A Disaster Professional’s Nightmare Scenarios

nightmare scenarios

I have to admit that I’ve been resisting writing this article. Maybe it’s that superstition that says if you can think about it and describe it, it’s more likely to happen. But my friend Lisa, The Survival Mom herself, is persistent and she finally talked me into revealing my ultimate nightmare scenario.

Jim Acosta's DMAT team logo

Jim Acosta’s DMAT team logo

Why me? I currently work for a large state’s emergency services office, in a very large metropolitan area. I’m being a little cagey about exactly who I work for because I’m speaking here for me and not for my employer; I’ve worked in one aspect of the emergency services field or another for over 30 years. I still drive a car with red lights and siren at work every day, but most of my work is behind-the-scenes, supporting local governments that are experiencing a disaster and helping them plan for disasters in calmer times.

Influence of Hurricane Katrina

It’s been 10 years since Katrina devastated the Gulf coasts of Louisiana, Alabama, and Mississippi; like many in my field, I had the privilege of responding to the aftermath and helping our fellow Americans who were in need. While the more recent experiences with “super storm” Sandy have caused us to adjust our emergency response procedures, Katrina remains the benchmark for a catastrophic disaster in the United States.

Katrina was unique to me because two weeks after the flooding I was able to drive the deserted downtown streets of New Orleans, the lower ninth Ward, and the Port area without seeing anyone on the street. With the exception of the tragedy at the convention center and other areas where survivors were not able or willing to evacuate prior to the storm and flooding, everyone else was gone. My federal Disaster Medical Assistance Team was assigned to rehab and reopen the emergency room at the Kindred Hospital in downtown, but our only customers were other first responders who were assigned to get New Orleans back on its feet.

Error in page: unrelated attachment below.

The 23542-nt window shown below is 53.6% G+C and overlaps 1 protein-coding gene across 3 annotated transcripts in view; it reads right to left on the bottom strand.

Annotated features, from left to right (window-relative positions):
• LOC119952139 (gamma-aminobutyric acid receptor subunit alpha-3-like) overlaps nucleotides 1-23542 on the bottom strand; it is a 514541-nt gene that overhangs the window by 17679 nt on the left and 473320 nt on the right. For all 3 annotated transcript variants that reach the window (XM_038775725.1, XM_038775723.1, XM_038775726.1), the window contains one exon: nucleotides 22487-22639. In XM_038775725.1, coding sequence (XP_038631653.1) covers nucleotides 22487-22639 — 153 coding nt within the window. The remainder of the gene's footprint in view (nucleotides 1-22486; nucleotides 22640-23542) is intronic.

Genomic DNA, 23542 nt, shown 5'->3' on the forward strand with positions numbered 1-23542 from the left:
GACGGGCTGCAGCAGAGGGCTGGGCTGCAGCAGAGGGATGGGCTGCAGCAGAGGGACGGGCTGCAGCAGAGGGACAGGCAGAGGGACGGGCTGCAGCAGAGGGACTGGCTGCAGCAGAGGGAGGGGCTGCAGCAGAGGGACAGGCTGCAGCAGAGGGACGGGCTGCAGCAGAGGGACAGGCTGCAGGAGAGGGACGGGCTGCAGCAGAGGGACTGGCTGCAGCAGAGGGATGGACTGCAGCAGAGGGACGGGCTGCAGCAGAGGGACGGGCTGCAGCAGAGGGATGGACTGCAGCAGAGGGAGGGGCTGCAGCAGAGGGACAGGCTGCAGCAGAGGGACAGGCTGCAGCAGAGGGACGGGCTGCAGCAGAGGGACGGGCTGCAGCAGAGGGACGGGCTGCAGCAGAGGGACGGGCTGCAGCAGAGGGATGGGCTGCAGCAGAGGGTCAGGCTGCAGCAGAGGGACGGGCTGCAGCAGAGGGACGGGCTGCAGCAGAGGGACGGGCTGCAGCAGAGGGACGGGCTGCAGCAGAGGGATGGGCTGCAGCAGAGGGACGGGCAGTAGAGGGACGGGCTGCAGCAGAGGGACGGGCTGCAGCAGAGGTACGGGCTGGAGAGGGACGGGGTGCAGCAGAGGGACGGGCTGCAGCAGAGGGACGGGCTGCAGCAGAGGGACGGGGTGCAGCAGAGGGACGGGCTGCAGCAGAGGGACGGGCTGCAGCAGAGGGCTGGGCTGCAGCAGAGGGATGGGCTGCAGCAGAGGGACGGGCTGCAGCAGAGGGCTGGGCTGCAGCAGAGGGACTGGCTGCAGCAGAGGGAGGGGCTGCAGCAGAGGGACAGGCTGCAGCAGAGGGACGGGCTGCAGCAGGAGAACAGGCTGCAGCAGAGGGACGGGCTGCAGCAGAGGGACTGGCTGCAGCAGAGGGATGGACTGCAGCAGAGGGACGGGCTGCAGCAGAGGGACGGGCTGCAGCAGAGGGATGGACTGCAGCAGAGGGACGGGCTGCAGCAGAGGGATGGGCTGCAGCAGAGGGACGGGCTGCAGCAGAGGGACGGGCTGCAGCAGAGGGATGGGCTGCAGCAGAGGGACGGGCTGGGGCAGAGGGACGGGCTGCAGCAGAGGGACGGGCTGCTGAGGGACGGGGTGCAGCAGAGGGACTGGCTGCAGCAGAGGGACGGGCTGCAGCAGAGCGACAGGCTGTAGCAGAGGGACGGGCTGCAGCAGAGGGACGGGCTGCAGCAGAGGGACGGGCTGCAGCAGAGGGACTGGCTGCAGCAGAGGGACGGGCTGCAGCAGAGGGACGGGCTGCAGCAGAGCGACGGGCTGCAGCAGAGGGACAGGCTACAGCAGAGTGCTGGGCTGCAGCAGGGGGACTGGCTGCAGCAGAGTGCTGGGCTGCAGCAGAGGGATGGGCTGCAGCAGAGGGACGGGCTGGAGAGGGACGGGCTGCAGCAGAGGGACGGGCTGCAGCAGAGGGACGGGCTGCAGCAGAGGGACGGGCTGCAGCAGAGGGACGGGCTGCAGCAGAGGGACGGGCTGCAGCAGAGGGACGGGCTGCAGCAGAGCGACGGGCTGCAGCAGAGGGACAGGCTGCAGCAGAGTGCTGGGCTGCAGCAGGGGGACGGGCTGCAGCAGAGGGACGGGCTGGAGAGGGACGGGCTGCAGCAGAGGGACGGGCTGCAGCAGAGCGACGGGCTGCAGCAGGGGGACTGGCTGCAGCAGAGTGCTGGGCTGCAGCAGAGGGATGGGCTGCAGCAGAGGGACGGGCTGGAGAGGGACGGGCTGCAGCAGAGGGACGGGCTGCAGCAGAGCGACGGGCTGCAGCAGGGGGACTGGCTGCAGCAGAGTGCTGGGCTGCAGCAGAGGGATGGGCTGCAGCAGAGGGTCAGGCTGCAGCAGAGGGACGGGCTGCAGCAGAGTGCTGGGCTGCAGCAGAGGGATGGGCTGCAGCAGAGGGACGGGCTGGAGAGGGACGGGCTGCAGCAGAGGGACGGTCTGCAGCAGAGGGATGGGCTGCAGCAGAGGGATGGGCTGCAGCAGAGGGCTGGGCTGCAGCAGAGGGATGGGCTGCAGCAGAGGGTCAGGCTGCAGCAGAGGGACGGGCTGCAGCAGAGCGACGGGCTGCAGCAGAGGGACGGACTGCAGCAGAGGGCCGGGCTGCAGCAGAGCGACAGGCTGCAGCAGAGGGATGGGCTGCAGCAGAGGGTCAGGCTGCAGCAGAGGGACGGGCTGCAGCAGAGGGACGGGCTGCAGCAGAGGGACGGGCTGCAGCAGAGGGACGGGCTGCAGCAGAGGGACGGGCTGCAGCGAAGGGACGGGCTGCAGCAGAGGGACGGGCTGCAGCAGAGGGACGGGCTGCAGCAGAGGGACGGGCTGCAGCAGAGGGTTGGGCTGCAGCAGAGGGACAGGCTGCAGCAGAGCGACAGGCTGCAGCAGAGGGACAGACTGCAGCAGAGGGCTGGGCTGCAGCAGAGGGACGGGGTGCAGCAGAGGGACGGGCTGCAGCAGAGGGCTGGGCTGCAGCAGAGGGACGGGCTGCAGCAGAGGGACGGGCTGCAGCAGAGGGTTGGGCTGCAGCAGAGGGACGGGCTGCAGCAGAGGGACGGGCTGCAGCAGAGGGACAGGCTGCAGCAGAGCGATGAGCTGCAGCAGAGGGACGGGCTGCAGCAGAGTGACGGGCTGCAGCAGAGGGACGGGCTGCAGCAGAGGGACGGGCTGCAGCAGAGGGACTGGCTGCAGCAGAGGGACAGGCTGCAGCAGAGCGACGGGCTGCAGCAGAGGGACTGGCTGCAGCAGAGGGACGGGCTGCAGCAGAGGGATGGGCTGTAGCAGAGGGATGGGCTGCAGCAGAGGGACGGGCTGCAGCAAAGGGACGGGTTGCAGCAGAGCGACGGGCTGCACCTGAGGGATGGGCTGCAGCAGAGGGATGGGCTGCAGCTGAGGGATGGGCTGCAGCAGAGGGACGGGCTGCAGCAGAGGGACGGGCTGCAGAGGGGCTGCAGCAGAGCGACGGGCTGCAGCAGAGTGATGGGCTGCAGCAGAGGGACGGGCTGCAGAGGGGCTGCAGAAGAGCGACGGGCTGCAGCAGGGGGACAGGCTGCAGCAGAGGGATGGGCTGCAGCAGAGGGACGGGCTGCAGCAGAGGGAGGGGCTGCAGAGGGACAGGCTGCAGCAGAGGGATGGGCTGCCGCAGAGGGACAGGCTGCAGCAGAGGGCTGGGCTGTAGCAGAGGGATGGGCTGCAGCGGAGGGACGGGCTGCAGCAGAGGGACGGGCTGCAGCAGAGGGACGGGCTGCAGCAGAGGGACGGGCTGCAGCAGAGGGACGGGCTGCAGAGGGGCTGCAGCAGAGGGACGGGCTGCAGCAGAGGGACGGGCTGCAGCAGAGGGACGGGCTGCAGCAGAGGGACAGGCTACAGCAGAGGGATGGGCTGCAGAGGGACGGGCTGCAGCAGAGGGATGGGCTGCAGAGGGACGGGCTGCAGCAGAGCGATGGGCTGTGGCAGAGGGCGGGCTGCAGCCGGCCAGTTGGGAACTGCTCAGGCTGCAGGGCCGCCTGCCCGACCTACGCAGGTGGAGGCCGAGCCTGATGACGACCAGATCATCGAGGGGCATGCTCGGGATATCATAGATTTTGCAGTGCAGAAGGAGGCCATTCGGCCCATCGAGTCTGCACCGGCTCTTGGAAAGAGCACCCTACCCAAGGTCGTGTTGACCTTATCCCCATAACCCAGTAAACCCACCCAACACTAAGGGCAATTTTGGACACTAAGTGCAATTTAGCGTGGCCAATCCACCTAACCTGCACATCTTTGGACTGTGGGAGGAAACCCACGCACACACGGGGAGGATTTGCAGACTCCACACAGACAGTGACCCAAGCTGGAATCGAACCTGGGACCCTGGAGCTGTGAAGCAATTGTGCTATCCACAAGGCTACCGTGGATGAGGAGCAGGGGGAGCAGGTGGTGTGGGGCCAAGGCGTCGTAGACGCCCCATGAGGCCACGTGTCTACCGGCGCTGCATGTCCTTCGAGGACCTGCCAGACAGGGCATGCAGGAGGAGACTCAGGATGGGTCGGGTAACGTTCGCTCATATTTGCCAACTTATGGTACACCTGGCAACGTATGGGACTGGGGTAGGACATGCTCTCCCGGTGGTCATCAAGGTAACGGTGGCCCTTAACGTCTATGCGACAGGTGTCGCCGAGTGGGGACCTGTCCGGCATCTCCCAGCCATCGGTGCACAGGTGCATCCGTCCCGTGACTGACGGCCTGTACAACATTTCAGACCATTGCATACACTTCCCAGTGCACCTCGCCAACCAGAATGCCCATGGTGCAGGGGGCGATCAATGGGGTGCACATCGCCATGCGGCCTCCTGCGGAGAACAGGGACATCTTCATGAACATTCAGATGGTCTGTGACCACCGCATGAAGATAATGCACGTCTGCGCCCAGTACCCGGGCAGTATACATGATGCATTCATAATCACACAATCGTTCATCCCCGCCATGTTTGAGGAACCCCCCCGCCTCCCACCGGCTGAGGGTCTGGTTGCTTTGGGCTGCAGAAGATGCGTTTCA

The Shakeout Scenario

In 2008 I was fortunate enough to be involved in the writing of the Southern California Catastrophic Earthquake Plan, or “Cat Plan”. The United States Geological Survey had spent the better part of two years assembling experts in many fields including engineering, police and fire, social services, and economics and asked them to calculate the effects of a Magnitude 7.8 earthquake in Southern California.

What resulted was The Shakeout Scenario: over 700 pages describing the catastrophic results of this earthquake affecting seven counties and 20 million people in Southern California. I was so profoundly moved by the predicted mayhem in this document I wrote a book to help my family and friends understand the threat and prepare to survive this type of earthquake.

The Devil Is in the Details

The Cat Plan describes what actions the state and federal governments will take in response to such a powerful earthquake: Utilities will be repaired, food and water will be brought to the area, and survivors will be rescued and medically treated. In all, it is a fairly comprehensive roadmap for responders to follow to assist the affected communities.

But as the years have gone by, I have been able to integrate my prior disaster experiences with the framework within the Cat Plan. Unlike Katrina (and Sandy), there would be no significant warning of such a large earthquake, and therefore there would be no evacuation of the population possible. In a matter of minutes, millions of people would be cut off from food, water, communications, and transportation; and suddenly the New Orleans Convention Center becomes 1000 Convention Centers, spread over hundreds of square miles.

The only thing that will not be in short supply are news crews, filling the 24-hour news cycle with the death, destruction, and human misery that will result. Cascading effects, where for example the loss of electrical power also causes the loss of communications and water system capabilities, create huge obstacles to keeping survivors healthy and making progress on recovery.